Stars

Oil Painting: Summer Triangle of Stars

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summertriangle2danderson
Summer Triangle, 18 inches square, oil on canvas, ©Deb Anderson

Not a great photo, I’ll try to get a better one soon. This is part of a 4-painting group marking the the autumnal equinox. They are on display in the Bookmarket through December.

autumnequinoxgroupdanderson

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Oil Painting: Cottage Clouds

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CottageClouds©DAnderson

After an amazing family vacation I am catching up on projects and getting ready for this weekend’s Glenview Art League Summer Art Fair! I’ll be donating a small painting to the silent auction, which benefits the Youth Art Fair, so be sure to attend if you can. The painting above is inspired by our recent stay at the cottage on Green Lake in Michigan. I have a few more to post before the show. I’ll be putting some of these in my etsy shop next week.

Oil Painting: Cygnus, the Swan

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8 inches square, oil on hardboard
8 inches square, oil on hardboard

And here is another stellar bird in flight: Cygnus this time.

From Stardate.org:

The brightest stars of Cygnus form a cross, so the swan is also known as the Northern Cross. Find it soaring high overhead during late summer evenings.

The constellation’s brightest star is Deneb. Although it lies about 1,500 light-years from Earth, Deneb shines brightly in our night sky because it’s a white supergiant — a star that’s much larger, hotter, and brighter than the Sun. Deneb is the northeastern point of a star pattern called the Summer Triangle.

Click on the painting to see it in my etsy shop.

Oil Painting: Corvus, the Crow

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8 inches square, oil on hardboard
8 inches square, oil on hardboard

Corvus the Crow, soaring over a frozen lake.

Another small, ancient constellation, yet very easy to recognize. Corvus was a bird of the god Apollo, who in different stories upset the god so much that he transformed the crows feathers from silver to black and placed his image in the sky. Corvus can be found sitting on the tail of Hydra, the sea serpent. Another way to find Corvus is to look just below the constellation of Virgo, the maiden.

– Astronomy Facts

Oil painting of the Hunter (Orion)

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8 by 16 inches, oil on hardboard
8 by 16 inches, oil on hardboard

From Wikepedia:

Orion is a prominent constellation located on the celestial equator and visible throughout the world. It is one of the most conspicuous and recognizable constellations in the night sky. It was named after Orion, a hunter in Greek mythology. Its brightest stars are Rigel (Beta Orionis) and Betelgeuse (Alpha Orionis), a blue-white and a red supergiant respectively. Many of the other brighter stars in the constellation are hot, blue supergiant stars. The three stars in the middle of the constellation form an unique asterism known as Orion’s belt. The Orion Nebula is located south of Orion’s belt.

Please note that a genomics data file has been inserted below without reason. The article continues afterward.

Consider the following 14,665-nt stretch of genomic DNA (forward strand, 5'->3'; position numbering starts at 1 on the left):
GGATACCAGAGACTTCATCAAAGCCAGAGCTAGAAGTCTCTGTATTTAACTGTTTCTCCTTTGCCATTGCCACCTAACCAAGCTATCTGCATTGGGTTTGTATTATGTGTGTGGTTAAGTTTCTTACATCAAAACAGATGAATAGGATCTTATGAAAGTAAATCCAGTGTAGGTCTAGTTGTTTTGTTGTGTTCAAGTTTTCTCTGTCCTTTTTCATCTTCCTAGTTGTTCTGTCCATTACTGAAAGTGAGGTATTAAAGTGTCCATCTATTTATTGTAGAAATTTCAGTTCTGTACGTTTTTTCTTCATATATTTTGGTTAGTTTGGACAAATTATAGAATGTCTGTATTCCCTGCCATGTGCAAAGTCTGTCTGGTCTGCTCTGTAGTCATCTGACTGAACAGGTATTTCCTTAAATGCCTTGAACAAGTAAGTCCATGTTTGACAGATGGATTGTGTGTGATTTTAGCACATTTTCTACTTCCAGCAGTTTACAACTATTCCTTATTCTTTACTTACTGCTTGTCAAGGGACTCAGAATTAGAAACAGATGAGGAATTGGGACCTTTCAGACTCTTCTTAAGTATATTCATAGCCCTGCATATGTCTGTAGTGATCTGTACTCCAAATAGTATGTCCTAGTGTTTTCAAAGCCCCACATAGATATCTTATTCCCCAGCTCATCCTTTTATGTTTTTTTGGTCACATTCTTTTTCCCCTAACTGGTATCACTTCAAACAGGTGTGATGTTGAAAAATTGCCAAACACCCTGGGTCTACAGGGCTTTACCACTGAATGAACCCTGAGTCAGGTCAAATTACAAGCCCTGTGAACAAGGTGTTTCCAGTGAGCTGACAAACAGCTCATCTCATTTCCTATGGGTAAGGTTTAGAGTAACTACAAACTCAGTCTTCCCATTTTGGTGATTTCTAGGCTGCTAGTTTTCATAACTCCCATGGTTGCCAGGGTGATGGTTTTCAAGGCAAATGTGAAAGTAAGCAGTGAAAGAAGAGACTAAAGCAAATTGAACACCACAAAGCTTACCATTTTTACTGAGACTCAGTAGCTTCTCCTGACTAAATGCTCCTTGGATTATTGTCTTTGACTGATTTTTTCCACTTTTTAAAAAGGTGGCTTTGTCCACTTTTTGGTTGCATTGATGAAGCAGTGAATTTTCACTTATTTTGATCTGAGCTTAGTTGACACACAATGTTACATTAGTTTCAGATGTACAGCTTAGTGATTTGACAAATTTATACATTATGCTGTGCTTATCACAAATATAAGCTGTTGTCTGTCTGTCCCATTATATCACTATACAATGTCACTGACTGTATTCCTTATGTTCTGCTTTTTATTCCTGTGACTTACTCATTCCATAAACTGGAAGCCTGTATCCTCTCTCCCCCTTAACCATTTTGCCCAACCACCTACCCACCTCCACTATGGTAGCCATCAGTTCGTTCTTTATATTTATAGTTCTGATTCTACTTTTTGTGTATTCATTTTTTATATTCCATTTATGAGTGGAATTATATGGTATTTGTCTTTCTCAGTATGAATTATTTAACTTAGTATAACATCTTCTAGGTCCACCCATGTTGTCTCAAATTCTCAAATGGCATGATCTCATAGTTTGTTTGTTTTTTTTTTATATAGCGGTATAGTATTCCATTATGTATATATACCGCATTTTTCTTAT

Click on the painting to view it in my etsy shop.

Oil Painting: Heart of the Lion

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11 by 14 inches, oil on hardboard
11 by 14 inches, oil on hardboard

At dusk on July 11 the thin crescent of the waxing moon set alongside Regulus: the Heart of the Lion.

“Regulus, the brightest star in the constellation Leo the Lion, is known to spin rapidly on its axis. If it spun only slightly more rapidly, the star would fly apart.” – Earthsky.org

I’ve had it in my head that if you hold a quarter at arms length, that’s about how large both the sun and moon appear from Earth. Not true. I tested it out and was surprised at how tiny the moon looks. With a ruler held at arms length, it measured less than a quarter inch. I’ve noticed that when I take photos the moon looks smaller. I thought it was the camera distorting the scene, but it’s my brain doing the distorting. My mistake is probably unrelated to the “moon illusion” where the moon seems larger towards the horizon. (It’s really the same size, of course, but it appears slightly smaller, since it’s farther away from the viewer by one Earth radius).

If you’re outside today, stay cool and wave to the Cassini spacecraft – it’s taking a photo of Earth through the rings of Saturn, over a billion miles away.

Oil Painting of a Nearly Empty Spot Near Ursa Major

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10 by 10 inches, oil on hardboard

“In 1995 Hubble stared at a single, nearly empty spot in the sky for 10 days, gathering all the light it could. When it was done, scientists found they had snapped a picture of a multitude of galaxies stretching into the distance.”

HubbleSite.org

I was recently bowled over by this video. In tribute, here is a painting of the constellation Ursa Major, with it’s prominent asterism the Big Dipper, and the tiny area north of it where the first of the deep space field images was captured. Speaking of bowled over, the bowl of the Little Dipper is over in the upper right corner.